Press "Enter" to skip to content

Bennington Horror Story: The Haunting of Hill House by Shirley Jackson

Welcome back to the Bennington Horror Story! 

If you haven’t read part one of my Haunting of Hill House Review, I recommend you do that! It is based on the Haunting of Hill House TV Show adaptation, inspired by the novel of the same name written by Shirley Jackon. 

Jackson’s novel was published in 1959 and is regarded as one of the finest horror novels of all time. In Stephen King’s 1981 non-fiction review of horror novels, Danse Macabre, it is said that Haunting of Hill House should be considered the greatest horror fiction book of the 20th century. 

The novel is simply a must-read for all fans of horror and mystery. 


TW: Mentions of suicide and mental illness.

The book follows a group of mismatched individuals who explore the hostile entity that is Hill House: Dr. Montague (try and pronounce his name correctly/the same way every time you read it), an occult scholar trying to find proof that hauntings are real; Eleanor, an unfortunate young woman who is familiar with the supernatural; Theodora, Dr. Montague’s young assistant; and Luke, the heir of Hill House. The characters begin as a scattered bunch that slowly starts to mold into a cohesive group, similar to a family. 

we are introduced to all of the characters at the beginning of the book, including that of  Hill House which is considered a character as well. Jackson writes an absolutely breathtaking paragraph when introducing the house: 

“No live organism can continue for long to exist sanely under conditions of absolute reality; even larks and katydids are supposed, by some, to dream. Hill House, not sane, stood by itself against its hills, holding darkness within; it had stood so for eighty years and might stand for eighty more. Within, walls continued upright, bricks met neatly, floors were firm, and doors were sensibly shut; silence lay steadily against the wood and stone of Hill House, and whatever walked there, walked alone.”

This introduction brings us closer to understanding how Hill House evokes the feeling of fear while also seeming completely decent and mundane. 

Slowly, as they spend more and more time with and inside Hill House, each of the residents starts experiencing unexplainable and strange occurrences. Much of this is described vaguely or mentioned in passing as if most of the supernatural occurrences occur without the characters knowing. This was a stylistic choice on Jackson’s part, to keep the mystery afloat and make Hill House even eerier. 

Eleanor seems to experience things that no one else is even aware of. Interestingly enough, Eleanor seems to, at times, be losing grip on reality and it’s never fully disclosed whether some of what she experiences is her own imagination or the paranormal. Evidently, Hill House somehow affects Eleanor more than others, perhaps even possessing her. In order to save Eleanor, Dr. Montague and Luke send her away, but she insists that Hill House is her home and she cannot leave. She finally gets into her car but crashes into a tree on purpose.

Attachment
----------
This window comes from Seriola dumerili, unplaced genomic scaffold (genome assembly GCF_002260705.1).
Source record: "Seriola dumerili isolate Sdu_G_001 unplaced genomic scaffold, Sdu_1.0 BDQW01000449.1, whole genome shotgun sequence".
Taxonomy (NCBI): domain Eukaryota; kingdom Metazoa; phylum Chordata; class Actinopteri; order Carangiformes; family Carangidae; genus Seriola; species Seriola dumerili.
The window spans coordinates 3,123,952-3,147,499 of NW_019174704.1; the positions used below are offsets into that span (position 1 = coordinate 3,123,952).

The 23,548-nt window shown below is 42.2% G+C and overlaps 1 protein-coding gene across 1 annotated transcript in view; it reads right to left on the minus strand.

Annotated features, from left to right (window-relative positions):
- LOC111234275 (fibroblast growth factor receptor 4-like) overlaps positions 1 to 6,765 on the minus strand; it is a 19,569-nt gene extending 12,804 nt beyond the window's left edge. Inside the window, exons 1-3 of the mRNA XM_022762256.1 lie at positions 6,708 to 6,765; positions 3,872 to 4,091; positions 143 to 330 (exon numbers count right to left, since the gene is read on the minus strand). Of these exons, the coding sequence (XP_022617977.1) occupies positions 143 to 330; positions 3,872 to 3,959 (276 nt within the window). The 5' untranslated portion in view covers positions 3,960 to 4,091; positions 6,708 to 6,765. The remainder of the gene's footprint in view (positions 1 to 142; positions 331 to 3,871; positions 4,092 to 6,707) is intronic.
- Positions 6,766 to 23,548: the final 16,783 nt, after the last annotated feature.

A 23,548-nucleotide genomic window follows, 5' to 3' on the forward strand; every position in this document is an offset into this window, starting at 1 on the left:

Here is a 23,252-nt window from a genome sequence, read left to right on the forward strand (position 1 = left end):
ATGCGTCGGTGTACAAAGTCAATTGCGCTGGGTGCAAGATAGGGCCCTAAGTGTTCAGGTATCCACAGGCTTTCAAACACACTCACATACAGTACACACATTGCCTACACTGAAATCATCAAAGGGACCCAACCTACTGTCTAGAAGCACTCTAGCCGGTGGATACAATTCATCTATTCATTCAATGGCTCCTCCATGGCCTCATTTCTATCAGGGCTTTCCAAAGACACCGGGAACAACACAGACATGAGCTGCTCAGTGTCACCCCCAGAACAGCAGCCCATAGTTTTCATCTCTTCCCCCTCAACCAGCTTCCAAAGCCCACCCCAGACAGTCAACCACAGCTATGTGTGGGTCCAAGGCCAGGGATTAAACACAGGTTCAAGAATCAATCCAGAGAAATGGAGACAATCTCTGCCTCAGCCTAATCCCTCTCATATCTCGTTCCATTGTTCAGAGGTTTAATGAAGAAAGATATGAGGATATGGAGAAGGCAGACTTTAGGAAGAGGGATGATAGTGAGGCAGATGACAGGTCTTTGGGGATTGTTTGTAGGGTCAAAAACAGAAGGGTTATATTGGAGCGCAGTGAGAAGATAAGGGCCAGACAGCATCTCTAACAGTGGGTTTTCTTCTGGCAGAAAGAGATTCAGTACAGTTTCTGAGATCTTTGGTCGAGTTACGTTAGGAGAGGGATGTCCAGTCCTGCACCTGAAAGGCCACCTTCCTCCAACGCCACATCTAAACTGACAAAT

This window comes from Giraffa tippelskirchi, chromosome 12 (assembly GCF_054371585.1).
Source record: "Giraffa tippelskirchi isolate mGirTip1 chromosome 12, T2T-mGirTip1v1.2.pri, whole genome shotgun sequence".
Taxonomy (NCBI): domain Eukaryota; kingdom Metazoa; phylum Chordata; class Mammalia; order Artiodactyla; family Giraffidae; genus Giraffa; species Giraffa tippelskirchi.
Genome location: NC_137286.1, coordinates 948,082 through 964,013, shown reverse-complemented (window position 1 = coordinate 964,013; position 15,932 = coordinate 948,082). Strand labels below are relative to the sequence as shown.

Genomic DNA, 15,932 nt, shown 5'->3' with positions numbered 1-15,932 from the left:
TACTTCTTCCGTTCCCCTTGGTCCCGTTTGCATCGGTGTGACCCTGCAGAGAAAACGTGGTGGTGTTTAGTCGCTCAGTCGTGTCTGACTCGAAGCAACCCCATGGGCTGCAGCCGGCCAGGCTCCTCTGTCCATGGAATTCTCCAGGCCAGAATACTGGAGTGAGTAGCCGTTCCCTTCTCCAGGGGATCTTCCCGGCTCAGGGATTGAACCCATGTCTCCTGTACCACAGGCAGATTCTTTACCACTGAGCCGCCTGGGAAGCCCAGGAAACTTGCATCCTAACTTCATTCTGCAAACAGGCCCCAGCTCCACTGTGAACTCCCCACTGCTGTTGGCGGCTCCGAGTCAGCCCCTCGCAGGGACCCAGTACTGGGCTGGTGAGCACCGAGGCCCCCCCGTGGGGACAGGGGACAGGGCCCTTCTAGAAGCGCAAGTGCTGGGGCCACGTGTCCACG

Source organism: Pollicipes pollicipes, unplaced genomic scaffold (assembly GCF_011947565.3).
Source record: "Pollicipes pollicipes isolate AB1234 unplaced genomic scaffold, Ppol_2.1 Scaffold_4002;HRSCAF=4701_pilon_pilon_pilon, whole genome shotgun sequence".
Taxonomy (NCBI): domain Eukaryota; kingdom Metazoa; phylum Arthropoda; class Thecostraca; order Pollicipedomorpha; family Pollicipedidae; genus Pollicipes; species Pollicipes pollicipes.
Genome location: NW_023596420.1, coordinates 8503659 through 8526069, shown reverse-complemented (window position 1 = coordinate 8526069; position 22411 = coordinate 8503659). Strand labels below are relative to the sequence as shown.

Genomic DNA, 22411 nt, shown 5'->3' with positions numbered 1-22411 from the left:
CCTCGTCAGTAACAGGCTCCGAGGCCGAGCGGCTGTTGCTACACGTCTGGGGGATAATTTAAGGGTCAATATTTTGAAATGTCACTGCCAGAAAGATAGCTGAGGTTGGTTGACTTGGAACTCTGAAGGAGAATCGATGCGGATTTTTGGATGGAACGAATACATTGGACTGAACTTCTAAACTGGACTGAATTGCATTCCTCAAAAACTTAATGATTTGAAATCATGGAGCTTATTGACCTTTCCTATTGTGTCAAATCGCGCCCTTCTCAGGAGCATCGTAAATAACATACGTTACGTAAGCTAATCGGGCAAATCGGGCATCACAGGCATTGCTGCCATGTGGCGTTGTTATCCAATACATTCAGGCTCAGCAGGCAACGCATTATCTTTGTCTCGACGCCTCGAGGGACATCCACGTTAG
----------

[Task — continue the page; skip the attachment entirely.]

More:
After Eleanor’s suspected suicide we are left with the repetition of Hill House’s description, indicating that Hill House is on its own again, puppeteering nobody and having no one embody it. The reader is left with a very vague explanation of what had happened. Was Eleanor possessed by Hill House, which eventually killed her? Was she emotionally unstable and commit suicide? Perhaps both? Perhaps Jackson was mirroring Eleanor’s troubles in the supernatural reality of Hill House, similarly to what Flanagan did with the bent neck lady. 

The true horror of Hill House is its ability to mirror and amplify the horrors in someone’s head, as is the case with Eleanor. I really liked the idea behind Jackson’s metaphor – one’s own horrors can be reflected in the horrors of Hill House, and a similar approach was taken in the making of the TV Show which we can see when looking at Eleanor, Luke, and essentially any member of the Crain family. The parallels and similarities between the book and show aren’t as vivid, but they very much exist. 
While books are usually deemed the better alternative compared to their on-screen adaptations, and as often as that is the case, I must admit between Haunting of Hill House novel and TV Show – it’s a tie. Be it because Flanagan’s TV adaption is only loosely based on Shirley Jackson’s novel or because both are simply that good, I was pleasantly surprised by my own conclusion.

Iva Sopta is a first-year student studying political science, journalism, and languages.

Bennington Horror Story Columnist, Investigative Journalist, Copy-Editing Team member, Journalistic Education Team member

Be First to Comment

Leave a Reply

Your email address will not be published. Required fields are marked *